The Gravity of it All

A fascinating part of humanity’s very existence is the presence of gravity.

Gravity is defined as the fundamental force that pulls us toward the center of the earth; technically, it is what keeps us grounded.   

In conversation, the use of the word denotes a seriousness or even heaviness of a situation.

While gravity is the thing that pulls us and grounds us physically, I personally look to God’s Word as the key to keeping me grounded spiritually.  So today I am looking at Ecclesiastes for wisdom.

In reality, the world wants to tell us how we should think, while God says it this way: 

“Just as you don’t know the path of the wind, or how bones develop in the womb of a pregnant woman, so you don’t know the work of God who makes everything.” Ecclesiastes 11:5

For the first time in my lifetime, the vast majority of the things that occupy my time have been put on hold.  Many are out of work, schools have been closed, there are no sporting events, and church gatherings have gone on-line.  

What we would call a “normal” life has suddenly become a season of waiting to see what time will dictate for us.   

And now, it seems that even relationships are in a holding pattern.  We were already in a social distancing mandate, and with the recent events surrounding a tragic death of a black man, we find our that our country is in disarray and people are not sure what to do next.

The question I am asking myself is,

“What are you gravitating to now?”

Some are gravitating to the news media.  With many of our other distractions missing, our focus is easily drawn toward the television or the internet.  Wanting to see a hopeful sign that things are turning around and life can get back to normal, we hold our breath and sit on the edge of our seat in anticipation of a better day.

What if the answer lies not in the solution, but in the process?

My head tells me that there is no easy solution; my heart says, “God is at work!”

“I know that all God does will last forever; there is no adding to it or taking from it.  God works so that people will be in awe of Him.”  (Ch. 3, v. 14)

While I might search my heart and the heart of God for answers, in prayer I am really searching for peace.  I realize that as long as we live in this world, there will be fighting and wars and injustice, so I am not naive.  The peace that we are longing for will not be found in our circumstances. 

Though that sounds sad, and even defeatist, think about what this must look like from God’s perspective.  We have spent much of our lives in pursuit of an education, wealth and material possessions.  Much of our free time was spent on focusing on the things that we thought would make us happy–“an endless pursuit of the wind”; and with our Creator watching our endless pursuits, He says to us, “I AM the Prince of Peace!”  Maybe, just maybe He wants to take us to a hard place because He has something better for us.

Go read the book of Ecclesiastes in the Old Testament–and before you think that I’ve gone all discouraging on you, let me reassure you with this:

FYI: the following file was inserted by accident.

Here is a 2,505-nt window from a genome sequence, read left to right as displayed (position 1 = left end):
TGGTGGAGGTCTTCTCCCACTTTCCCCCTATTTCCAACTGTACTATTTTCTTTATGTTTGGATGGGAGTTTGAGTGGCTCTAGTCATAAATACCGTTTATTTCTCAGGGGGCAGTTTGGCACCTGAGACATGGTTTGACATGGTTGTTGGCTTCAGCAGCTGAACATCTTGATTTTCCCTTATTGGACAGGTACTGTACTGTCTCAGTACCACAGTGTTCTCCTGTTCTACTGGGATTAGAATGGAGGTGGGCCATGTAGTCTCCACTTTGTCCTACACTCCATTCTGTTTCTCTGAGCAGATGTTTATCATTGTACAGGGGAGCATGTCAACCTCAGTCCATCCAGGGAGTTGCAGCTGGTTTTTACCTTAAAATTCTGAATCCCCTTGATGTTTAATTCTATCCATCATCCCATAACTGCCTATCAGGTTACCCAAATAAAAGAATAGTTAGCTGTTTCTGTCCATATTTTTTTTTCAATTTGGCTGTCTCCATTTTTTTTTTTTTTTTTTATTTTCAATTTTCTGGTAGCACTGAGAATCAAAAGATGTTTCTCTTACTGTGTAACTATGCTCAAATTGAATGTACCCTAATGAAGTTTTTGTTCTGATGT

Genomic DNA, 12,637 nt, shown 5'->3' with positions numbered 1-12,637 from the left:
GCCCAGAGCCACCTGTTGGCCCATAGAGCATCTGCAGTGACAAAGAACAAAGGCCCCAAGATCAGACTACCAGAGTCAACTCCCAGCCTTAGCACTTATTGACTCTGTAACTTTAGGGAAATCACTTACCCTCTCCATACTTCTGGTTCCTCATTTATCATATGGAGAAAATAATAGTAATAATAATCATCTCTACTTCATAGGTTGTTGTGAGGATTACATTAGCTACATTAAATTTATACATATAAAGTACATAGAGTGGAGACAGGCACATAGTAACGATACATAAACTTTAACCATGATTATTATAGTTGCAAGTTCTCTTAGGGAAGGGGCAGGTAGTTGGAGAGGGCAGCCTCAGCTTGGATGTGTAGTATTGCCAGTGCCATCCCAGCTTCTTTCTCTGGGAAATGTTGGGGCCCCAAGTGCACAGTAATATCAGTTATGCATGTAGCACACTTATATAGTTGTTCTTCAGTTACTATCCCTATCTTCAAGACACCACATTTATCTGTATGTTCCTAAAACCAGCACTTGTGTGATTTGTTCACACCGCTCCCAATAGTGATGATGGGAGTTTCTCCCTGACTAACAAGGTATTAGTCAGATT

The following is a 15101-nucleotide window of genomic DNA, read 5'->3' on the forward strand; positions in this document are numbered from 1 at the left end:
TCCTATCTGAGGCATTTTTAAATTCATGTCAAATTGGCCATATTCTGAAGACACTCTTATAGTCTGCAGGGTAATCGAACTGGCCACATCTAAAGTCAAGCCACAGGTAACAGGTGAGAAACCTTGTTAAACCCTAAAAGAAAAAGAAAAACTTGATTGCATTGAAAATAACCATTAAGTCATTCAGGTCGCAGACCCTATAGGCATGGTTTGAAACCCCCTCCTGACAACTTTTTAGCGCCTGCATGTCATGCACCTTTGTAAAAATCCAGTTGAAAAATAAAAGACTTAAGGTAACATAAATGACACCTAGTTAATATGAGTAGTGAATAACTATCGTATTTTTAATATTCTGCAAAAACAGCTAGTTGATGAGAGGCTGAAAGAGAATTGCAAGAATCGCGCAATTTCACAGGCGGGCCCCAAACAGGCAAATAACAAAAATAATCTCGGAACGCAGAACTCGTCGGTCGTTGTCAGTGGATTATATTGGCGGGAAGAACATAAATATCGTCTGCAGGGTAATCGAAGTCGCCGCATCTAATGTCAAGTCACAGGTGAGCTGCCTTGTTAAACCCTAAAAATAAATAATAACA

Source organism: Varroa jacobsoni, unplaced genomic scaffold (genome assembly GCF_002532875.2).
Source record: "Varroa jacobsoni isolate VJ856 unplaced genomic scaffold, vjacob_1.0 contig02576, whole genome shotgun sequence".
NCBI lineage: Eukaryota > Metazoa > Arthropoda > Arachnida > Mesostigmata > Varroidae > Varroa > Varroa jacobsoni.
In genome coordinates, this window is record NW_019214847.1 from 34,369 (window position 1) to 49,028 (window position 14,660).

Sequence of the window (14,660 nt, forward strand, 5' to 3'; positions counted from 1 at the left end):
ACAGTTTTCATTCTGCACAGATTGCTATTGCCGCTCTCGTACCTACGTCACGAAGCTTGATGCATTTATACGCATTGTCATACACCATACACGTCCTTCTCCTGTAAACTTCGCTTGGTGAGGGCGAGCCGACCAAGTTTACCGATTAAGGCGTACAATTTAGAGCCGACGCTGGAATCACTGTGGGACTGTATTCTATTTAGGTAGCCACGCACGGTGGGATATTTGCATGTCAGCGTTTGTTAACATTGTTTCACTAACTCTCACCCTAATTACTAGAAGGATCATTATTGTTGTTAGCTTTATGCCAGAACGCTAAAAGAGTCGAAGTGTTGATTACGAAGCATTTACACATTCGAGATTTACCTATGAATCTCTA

If you woke up this morning, God has given you another day.

What will you do with today?  Will you gravitate toward self-pleasure to soothe your frustrations?  Will you disconnect from the world around you by watching some mindless television show or hide in a book?  Or will you just keep busy to take your mind off the world? 

If you choose a book, choose God’s Word.  Consider reading Ecclesiastes.

Here are a few of the nuggets I gleaned from reading it today:

1.) Everything is futile.  Not fatalistic, but realistic.  As long as we live there will be sin on this earth.  People will make wrong choices.  People are not innately good–they are sinners who need a Savior.  God judges us, not by the color of our skin, but the condition of our heart.

“All things are wearisome; man is unable to speak.  The eye is not satisfied by seeing or the ear filled with hearing.  What has been is what will be, and what has been done is what will be done; there is nothing new under the sun.” (Ch. 1, v.8-9)

2.)The Limitations of Wisdom. We can educate and inform and try to reform, but filling our minds with facts won’t necessarily change our hearts. 

“I applied my mind to know wisdom and knowledge, madness and folly; I learned that this too is a pursuit of the wind.” (Ch. 1, v.17)

We want things to change for the good, but God is the only One who is good.  Where is the hope in that? 

“There is certainly no righteous man on earth who does good and never sins.” (Ch. 7, v. 20)

3.)  God is the ultimate judge.  Just when I feel like there is no justice in the world, I am reminded that He is still on His throne.

“I said to myself, ‘God will judge the righteous and the wicked, since there is a time for every activity and every work.'” (Ch. 3, v.17)

Hope is found in the One true God who created us all.  The same God who gave us an instruction book–the Bible, and the same God who gives us His story so that we can know Him.  This same God came to earth and sacrificed Himself to rescue us from ourselves and the sinful world we live in.

My train of thought has gone something like this:  “What in the world is going on here?”… “How long, Lord?”… “Could it get any worse?”…”This crazy world is falling apart!”… “Is there any hope?!”…

“When all has been heard, the conclusion of the matter is: fear God and keep His commands, because this is for all humanity.  For God will bring every act to judgement, including every hidden thing, whether good or evil.”  (Ch. 12, v. 13-14)

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